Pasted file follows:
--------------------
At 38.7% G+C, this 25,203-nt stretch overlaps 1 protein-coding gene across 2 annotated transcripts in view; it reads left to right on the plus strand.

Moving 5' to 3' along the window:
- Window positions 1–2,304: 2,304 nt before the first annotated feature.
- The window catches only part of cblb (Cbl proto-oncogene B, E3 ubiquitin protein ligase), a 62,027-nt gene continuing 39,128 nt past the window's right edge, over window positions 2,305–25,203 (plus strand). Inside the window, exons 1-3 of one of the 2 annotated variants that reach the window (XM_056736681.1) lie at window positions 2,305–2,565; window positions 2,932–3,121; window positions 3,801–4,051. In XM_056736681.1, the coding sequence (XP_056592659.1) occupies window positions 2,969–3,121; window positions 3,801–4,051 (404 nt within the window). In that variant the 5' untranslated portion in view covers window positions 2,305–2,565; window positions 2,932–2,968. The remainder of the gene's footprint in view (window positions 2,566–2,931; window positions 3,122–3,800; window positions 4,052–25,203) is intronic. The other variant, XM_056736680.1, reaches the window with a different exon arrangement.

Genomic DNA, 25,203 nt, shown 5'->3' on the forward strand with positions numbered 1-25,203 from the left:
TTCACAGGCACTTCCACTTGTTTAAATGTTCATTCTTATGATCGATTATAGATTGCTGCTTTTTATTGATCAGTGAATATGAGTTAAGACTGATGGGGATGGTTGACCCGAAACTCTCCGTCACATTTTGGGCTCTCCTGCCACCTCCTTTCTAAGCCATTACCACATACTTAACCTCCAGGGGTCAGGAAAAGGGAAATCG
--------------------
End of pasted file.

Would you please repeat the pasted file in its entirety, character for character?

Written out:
At 38.7% G+C, this 25,203-nt stretch overlaps 1 protein-coding gene across 2 annotated transcripts in view; it reads left to right on the plus strand.

Moving 5' to 3' along the window:
- Window positions 1–2,304: 2,304 nt before the first annotated feature.
- The window catches only part of cblb (Cbl proto-oncogene B, E3 ubiquitin protein ligase), a 62,027-nt gene continuing 39,128 nt past the window's right edge, over window positions 2,305–25,203 (plus strand). Inside the window, exons 1-3 of one of the 2 annotated variants that reach the window (XM_056736681.1) lie at window positions 2,305–2,565; window positions 2,932–3,121; window positions 3,801–4,051. In XM_056736681.1, the coding sequence (XP_056592659.1) occupies window positions 2,969–3,121; window positions 3,801–4,051 (404 nt within the window). In that variant the 5' untranslated portion in view covers window positions 2,305–2,565; window positions 2,932–2,968. The remainder of the gene's footprint in view (window positions 2,566–2,931; window positions 3,122–3,800; window positions 4,052–25,203) is intronic. The other variant, XM_056736680.1, reaches the window with a different exon arrangement.

Genomic DNA, 25,203 nt, shown 5'->3' on the forward strand with positions numbered 1-25,203 from the left:
TTCACAGGCACTTCCACTTGTTTAAATGTTCATTCTTATGATCGATTATAGATTGCTGCTTTTTATTGATCAGTGAATATGAGTTAAGACTGATGGGGATGGTTGACCCGAAACTCTCCGTCACATTTTGGGCTCTCCTGCCACCTCCTTTCTAAGCCATTACCACATACTTAACCTCCAGGGGTCAGGAAAAGGGAAATCG